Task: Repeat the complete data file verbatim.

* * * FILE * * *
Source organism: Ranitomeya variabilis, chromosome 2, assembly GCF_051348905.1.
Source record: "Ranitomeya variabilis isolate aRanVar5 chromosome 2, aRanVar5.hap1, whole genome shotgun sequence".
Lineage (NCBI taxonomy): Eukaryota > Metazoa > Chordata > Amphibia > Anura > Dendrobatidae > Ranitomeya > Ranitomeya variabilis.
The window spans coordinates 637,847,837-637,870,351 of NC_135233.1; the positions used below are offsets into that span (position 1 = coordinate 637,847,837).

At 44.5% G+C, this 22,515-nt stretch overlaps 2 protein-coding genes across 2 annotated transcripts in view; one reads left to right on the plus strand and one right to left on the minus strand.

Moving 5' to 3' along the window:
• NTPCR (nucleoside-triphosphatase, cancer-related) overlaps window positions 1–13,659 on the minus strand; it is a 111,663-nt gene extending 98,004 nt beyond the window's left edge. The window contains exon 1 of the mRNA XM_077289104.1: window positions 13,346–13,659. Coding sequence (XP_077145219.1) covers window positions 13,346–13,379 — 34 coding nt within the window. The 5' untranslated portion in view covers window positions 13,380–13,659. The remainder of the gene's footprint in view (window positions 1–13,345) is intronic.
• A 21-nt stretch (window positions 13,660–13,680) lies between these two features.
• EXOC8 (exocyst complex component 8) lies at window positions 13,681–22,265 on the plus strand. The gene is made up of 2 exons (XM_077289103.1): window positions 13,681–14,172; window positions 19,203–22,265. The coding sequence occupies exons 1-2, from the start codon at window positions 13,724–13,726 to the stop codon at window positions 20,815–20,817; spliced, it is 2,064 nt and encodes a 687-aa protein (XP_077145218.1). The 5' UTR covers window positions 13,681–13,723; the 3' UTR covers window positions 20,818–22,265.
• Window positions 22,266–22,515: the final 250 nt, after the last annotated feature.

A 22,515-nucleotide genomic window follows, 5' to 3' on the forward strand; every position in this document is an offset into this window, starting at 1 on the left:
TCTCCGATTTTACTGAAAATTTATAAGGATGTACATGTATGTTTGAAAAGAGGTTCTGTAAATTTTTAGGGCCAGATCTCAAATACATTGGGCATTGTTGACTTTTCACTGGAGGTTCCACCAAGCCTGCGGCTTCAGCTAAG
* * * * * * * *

Source organism: Ranitomeya variabilis, chromosome 2, assembly GCF_051348905.1.
Source record: "Ranitomeya variabilis isolate aRanVar5 chromosome 2, aRanVar5.hap1, whole genome shotgun sequence".
Lineage (NCBI taxonomy): Eukaryota > Metazoa > Chordata > Amphibia > Anura > Dendrobatidae > Ranitomeya > Ranitomeya variabilis.
The window spans coordinates 637,847,837-637,870,351 of NC_135233.1; the positions used below are offsets into that span (position 1 = coordinate 637,847,837).

At 44.5% G+C, this 22,515-nt stretch overlaps 2 protein-coding genes across 2 annotated transcripts in view; one reads left to right on the plus strand and one right to left on the minus strand.

Moving 5' to 3' along the window:
• NTPCR (nucleoside-triphosphatase, cancer-related) overlaps window positions 1–13,659 on the minus strand; it is a 111,663-nt gene extending 98,004 nt beyond the window's left edge. The window contains exon 1 of the mRNA XM_077289104.1: window positions 13,346–13,659. Coding sequence (XP_077145219.1) covers window positions 13,346–13,379 — 34 coding nt within the window. The 5' untranslated portion in view covers window positions 13,380–13,659. The remainder of the gene's footprint in view (window positions 1–13,345) is intronic.
• A 21-nt stretch (window positions 13,660–13,680) lies between these two features.
• EXOC8 (exocyst complex component 8) lies at window positions 13,681–22,265 on the plus strand. The gene is made up of 2 exons (XM_077289103.1): window positions 13,681–14,172; window positions 19,203–22,265. The coding sequence occupies exons 1-2, from the start codon at window positions 13,724–13,726 to the stop codon at window positions 20,815–20,817; spliced, it is 2,064 nt and encodes a 687-aa protein (XP_077145218.1). The 5' UTR covers window positions 13,681–13,723; the 3' UTR covers window positions 20,818–22,265.
• Window positions 22,266–22,515: the final 250 nt, after the last annotated feature.

A 22,515-nucleotide genomic window follows, 5' to 3' on the forward strand; every position in this document is an offset into this window, starting at 1 on the left:
TCTCCGATTTTACTGAAAATTTATAAGGATGTACATGTATGTTTGAAAAGAGGTTCTGTAAATTTTTAGGGCCAGATCTCAAATACATTGGGCATTGTTGACTTTTCACTGGAGGTTCCACCAAGCCTGCGGCTTCAGCTAAG